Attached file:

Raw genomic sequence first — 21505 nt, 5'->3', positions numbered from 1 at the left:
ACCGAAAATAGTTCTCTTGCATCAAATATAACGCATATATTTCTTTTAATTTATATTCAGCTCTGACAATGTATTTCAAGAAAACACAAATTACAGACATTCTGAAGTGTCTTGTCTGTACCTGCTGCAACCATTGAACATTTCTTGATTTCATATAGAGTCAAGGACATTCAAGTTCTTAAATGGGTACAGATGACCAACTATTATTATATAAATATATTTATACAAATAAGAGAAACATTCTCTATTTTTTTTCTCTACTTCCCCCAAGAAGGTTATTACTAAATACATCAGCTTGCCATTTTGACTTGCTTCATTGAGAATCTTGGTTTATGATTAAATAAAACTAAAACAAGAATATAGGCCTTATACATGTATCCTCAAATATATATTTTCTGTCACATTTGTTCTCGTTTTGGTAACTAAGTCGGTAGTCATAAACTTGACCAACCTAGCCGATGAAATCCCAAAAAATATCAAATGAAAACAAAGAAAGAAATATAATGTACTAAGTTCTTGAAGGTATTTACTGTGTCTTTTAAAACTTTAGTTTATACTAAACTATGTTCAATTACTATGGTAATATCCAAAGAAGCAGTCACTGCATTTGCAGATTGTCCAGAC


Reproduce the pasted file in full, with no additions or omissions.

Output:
Raw genomic sequence first — 21505 nt, 5'->3', positions numbered from 1 at the left:
ACCGAAAATAGTTCTCTTGCATCAAATATAACGCATATATTTCTTTTAATTTATATTCAGCTCTGACAATGTATTTCAAGAAAACACAAATTACAGACATTCTGAAGTGTCTTGTCTGTACCTGCTGCAACCATTGAACATTTCTTGATTTCATATAGAGTCAAGGACATTCAAGTTCTTAAATGGGTACAGATGACCAACTATTATTATATAAATATATTTATACAAATAAGAGAAACATTCTCTATTTTTTTTCTCTACTTCCCCCAAGAAGGTTATTACTAAATACATCAGCTTGCCATTTTGACTTGCTTCATTGAGAATCTTGGTTTATGATTAAATAAAACTAAAACAAGAATATAGGCCTTATACATGTATCCTCAAATATATATTTTCTGTCACATTTGTTCTCGTTTTGGTAACTAAGTCGGTAGTCATAAACTTGACCAACCTAGCCGATGAAATCCCAAAAAATATCAAATGAAAACAAAGAAAGAAATATAATGTACTAAGTTCTTGAAGGTATTTACTGTGTCTTTTAAAACTTTAGTTTATACTAAACTATGTTCAATTACTATGGTAATATCCAAAGAAGCAGTCACTGCATTTGCAGATTGTCCAGAC